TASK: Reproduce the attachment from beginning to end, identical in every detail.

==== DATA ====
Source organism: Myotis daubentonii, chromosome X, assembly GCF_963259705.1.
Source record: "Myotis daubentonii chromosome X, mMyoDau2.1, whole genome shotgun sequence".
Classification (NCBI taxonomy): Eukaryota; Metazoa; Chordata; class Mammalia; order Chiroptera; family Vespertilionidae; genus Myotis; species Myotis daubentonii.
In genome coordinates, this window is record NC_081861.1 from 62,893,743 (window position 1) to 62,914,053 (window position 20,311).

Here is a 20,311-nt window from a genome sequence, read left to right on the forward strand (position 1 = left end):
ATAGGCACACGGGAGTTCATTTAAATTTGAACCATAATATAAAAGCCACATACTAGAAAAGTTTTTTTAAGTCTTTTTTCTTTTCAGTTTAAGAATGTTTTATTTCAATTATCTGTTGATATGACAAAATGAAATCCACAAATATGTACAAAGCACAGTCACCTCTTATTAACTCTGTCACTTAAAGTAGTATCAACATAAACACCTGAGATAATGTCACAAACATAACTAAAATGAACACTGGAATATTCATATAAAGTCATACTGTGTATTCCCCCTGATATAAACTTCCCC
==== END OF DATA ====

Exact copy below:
Source organism: Myotis daubentonii, chromosome X, assembly GCF_963259705.1.
Source record: "Myotis daubentonii chromosome X, mMyoDau2.1, whole genome shotgun sequence".
Classification (NCBI taxonomy): Eukaryota; Metazoa; Chordata; class Mammalia; order Chiroptera; family Vespertilionidae; genus Myotis; species Myotis daubentonii.
In genome coordinates, this window is record NC_081861.1 from 62,893,743 (window position 1) to 62,914,053 (window position 20,311).

Here is a 20,311-nt window from a genome sequence, read left to right on the forward strand (position 1 = left end):
ATAGGCACACGGGAGTTCATTTAAATTTGAACCATAATATAAAAGCCACATACTAGAAAAGTTTTTTTAAGTCTTTTTTCTTTTCAGTTTAAGAATGTTTTATTTCAATTATCTGTTGATATGACAAAATGAAATCCACAAATATGTACAAAGCACAGTCACCTCTTATTAACTCTGTCACTTAAAGTAGTATCAACATAAACACCTGAGATAATGTCACAAACATAACTAAAATGAACACTGGAATATTCATATAAAGTCATACTGTGTATTCCCCCTGATATAAACTTCCCC